Only cancers that originate in the liver are called liver cancer. There is more than one type of liver cancer, the most common being hepatocarcinoma.
The liver is composed mainly of cells called hepatocytes. There are also other cells, such as those that cover the blood vessels or those that cover the small ducts through which bile circulates, called bile ducts.
Our body is made up of a set of organs, which in turn are made up of cells that divide regularly in order to replace those that have aged or died, thereby maintaining the integrity and proper functioning of the various organs.
This process is regulated by a series of mechanisms that signal to the cell when to start dividing and when to remain stable. When any of these control mechanisms is disturbed, cell proliferation gets out of control and cancer develops. Depending on the type of cell that is altered, several types of tumours can develop in the liver, which will have a different cause, treatment and prognosis.
Liver cancer in the early stages usually has no symptoms. The most common symptoms are loss of weight and appetite, vomiting, weakness, abdominal swelling, pain in the upper abdomen, jaundice and whitish stools.
Factors that increase the possibility of developing liver cancer include chronic infection whit hepatitis B virus or hepatitis C virus, cirrhosis, hereditary liver diseases (hemochromatosis and Wilson´s disease), diabetes and excessive alcohol cosumption, among others.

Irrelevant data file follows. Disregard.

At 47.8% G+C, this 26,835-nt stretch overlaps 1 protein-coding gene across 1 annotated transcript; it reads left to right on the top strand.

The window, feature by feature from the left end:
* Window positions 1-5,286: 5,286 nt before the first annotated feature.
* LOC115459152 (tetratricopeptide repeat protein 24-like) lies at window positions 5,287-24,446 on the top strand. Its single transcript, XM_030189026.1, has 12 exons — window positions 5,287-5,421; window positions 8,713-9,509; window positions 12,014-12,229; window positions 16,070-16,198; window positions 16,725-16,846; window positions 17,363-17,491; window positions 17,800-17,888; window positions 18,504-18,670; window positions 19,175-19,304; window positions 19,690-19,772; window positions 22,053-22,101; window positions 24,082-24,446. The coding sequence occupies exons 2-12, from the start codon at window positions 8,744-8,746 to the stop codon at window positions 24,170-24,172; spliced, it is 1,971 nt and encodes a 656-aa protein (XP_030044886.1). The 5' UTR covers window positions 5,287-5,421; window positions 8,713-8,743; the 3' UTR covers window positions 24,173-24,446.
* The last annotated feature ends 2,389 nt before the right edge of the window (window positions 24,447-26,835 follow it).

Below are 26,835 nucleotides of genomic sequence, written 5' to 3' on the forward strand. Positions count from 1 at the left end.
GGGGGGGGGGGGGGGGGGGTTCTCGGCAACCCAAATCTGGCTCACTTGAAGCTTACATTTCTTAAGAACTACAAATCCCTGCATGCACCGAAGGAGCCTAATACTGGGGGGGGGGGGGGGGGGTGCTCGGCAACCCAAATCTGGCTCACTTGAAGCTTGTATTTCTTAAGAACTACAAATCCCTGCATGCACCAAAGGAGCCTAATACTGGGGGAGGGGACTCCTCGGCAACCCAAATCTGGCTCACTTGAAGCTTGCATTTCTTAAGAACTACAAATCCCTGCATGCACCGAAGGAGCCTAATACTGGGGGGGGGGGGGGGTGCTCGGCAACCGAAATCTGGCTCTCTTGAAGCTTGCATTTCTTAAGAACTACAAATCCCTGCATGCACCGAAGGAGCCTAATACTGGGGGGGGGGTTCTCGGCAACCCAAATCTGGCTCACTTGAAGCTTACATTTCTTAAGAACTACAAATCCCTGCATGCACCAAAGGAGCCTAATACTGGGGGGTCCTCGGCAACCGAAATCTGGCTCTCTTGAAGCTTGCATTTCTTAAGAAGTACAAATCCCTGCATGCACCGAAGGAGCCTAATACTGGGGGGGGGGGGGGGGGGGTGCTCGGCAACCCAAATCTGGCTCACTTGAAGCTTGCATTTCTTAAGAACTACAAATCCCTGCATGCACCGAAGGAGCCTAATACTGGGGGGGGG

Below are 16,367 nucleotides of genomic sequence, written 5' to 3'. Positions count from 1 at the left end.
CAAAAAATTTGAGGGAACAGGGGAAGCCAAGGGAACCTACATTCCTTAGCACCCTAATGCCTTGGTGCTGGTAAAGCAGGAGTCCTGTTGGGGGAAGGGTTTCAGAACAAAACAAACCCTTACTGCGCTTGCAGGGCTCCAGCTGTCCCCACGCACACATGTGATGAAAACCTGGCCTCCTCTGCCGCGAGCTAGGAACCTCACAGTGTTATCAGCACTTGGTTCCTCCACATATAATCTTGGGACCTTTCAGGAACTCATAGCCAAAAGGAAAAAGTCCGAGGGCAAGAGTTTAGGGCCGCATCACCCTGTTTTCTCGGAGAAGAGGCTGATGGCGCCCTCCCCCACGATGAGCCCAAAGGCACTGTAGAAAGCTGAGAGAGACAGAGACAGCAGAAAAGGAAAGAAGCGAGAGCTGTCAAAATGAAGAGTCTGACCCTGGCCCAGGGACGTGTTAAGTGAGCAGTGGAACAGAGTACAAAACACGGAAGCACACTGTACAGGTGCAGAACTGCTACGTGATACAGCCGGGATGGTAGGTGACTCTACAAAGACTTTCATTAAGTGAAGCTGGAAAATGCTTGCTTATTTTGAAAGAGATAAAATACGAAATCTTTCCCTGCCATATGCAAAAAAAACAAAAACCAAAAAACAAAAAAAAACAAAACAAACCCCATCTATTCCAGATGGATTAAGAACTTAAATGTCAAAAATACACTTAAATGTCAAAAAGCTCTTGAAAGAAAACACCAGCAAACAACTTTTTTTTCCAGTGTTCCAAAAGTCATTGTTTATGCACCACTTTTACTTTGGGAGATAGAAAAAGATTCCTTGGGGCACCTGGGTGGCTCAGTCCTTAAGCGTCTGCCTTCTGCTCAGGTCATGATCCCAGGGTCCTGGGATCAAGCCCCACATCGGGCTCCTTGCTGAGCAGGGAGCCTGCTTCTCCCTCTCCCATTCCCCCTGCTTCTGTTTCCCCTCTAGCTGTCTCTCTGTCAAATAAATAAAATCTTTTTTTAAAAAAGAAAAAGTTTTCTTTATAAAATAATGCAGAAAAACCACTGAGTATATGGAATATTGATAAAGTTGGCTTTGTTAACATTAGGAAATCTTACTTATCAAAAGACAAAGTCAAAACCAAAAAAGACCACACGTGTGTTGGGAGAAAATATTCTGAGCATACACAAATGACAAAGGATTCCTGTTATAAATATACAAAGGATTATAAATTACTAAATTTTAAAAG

Treatment for liver cancer depends on the extend of the cancer. They may include surgery, chemotherapy, immunotherapy, targeted treatments, radiation therapy or a combination of these.
The Digestive Tumours Committee is made up of a multidisciplinary team of expert professionals.
The General and Digestive Surgery Service deals with the prevention, diagnosis and treatment of liver cancer.
The Service's team of professionals accompanies cancer patients throughout the whole disease process.
A clinical trial is a research study carried out on people with the aim of learning more about how the body reacts to certain treatments. These trials generally seek to find drugs that are more effective than the current best therapeutic option for patients, or that have similar efficacy but a better toxicity profile.
Bearing in mind that almost all currently available treatments are the result of clinical research, the importance of clinical trials is obvious.
The IVO has a clinical trials unit for all types of tumours and participates in phase 1-3 studies as well as other types of studies.
Whether you receive the news of an initial diagnosis of cancer or a relapse, coping with cancer can be emotionally overwhelming. Each person has their own way of coping with a liver cancer diagnosis, but there are some recommendations that can help you through this process: